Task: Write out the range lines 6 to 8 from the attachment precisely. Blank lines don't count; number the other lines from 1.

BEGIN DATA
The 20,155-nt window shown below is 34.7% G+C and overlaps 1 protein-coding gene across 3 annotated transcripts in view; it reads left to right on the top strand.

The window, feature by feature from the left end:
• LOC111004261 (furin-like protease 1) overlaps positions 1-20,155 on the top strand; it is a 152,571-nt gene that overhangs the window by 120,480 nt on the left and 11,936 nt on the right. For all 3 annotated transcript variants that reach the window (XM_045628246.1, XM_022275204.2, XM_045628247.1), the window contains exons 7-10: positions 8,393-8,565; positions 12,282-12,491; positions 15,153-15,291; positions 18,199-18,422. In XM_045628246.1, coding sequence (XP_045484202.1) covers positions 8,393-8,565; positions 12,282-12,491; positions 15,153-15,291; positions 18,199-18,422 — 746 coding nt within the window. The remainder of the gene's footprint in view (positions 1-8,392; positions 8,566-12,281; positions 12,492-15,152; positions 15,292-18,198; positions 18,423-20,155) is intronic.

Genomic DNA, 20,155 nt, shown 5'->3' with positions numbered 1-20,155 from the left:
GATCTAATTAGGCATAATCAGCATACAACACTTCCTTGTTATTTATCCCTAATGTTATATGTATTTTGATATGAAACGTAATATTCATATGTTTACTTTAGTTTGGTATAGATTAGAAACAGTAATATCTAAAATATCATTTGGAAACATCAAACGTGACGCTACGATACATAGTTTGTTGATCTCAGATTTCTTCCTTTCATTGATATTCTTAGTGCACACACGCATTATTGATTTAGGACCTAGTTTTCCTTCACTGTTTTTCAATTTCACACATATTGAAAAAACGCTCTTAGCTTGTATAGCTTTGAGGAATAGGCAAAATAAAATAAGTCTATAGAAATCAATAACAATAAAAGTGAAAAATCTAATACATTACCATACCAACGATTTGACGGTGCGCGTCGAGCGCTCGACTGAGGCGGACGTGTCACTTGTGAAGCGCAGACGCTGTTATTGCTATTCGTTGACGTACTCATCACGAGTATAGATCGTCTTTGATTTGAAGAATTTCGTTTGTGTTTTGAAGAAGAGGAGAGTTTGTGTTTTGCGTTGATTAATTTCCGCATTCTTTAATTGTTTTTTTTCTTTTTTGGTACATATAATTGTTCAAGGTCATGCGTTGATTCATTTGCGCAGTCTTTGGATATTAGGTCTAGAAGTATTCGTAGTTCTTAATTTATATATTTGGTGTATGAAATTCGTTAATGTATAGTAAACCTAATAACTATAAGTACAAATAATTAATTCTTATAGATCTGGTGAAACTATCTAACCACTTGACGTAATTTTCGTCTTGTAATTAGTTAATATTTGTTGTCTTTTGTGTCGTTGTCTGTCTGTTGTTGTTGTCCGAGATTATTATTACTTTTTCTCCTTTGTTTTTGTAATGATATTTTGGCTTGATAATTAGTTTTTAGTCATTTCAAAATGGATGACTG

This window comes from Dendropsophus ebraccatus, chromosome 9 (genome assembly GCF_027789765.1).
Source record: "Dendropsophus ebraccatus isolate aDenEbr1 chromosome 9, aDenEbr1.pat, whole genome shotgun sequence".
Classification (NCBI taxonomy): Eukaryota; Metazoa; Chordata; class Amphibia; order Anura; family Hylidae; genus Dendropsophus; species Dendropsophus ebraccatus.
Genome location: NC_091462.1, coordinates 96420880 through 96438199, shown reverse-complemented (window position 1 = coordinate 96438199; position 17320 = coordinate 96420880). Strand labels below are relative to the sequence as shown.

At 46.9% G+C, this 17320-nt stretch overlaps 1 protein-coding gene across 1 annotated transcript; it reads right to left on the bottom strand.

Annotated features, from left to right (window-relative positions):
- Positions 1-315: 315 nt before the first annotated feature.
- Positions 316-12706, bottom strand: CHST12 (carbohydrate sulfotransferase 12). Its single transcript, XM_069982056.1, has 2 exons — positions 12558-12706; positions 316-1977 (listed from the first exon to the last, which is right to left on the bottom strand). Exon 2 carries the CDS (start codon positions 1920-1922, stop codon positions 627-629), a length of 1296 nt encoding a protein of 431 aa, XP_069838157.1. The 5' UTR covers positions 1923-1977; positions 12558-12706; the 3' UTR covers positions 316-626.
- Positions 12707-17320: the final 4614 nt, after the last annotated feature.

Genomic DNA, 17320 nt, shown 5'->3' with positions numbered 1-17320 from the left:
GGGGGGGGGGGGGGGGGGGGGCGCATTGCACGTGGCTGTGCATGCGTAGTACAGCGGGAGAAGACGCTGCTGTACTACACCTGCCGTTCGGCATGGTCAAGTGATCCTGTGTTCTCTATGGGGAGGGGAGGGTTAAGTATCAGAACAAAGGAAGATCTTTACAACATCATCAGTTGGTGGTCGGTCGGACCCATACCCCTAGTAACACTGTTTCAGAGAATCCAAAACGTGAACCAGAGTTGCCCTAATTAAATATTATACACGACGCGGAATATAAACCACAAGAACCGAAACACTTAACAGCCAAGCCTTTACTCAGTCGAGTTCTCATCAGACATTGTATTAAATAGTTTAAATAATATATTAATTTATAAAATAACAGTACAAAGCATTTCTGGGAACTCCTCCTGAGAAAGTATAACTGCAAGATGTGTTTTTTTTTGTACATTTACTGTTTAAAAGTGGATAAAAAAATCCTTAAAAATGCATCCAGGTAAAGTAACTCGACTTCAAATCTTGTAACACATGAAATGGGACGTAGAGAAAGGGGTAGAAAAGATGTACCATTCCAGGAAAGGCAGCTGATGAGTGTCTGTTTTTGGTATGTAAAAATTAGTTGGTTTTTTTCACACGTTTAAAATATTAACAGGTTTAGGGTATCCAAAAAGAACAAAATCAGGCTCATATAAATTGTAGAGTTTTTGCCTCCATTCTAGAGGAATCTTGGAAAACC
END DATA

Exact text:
This window comes from Dendropsophus ebraccatus, chromosome 9 (genome assembly GCF_027789765.1).
Source record: "Dendropsophus ebraccatus isolate aDenEbr1 chromosome 9, aDenEbr1.pat, whole genome shotgun sequence".
Classification (NCBI taxonomy): Eukaryota; Metazoa; Chordata; class Amphibia; order Anura; family Hylidae; genus Dendropsophus; species Dendropsophus ebraccatus.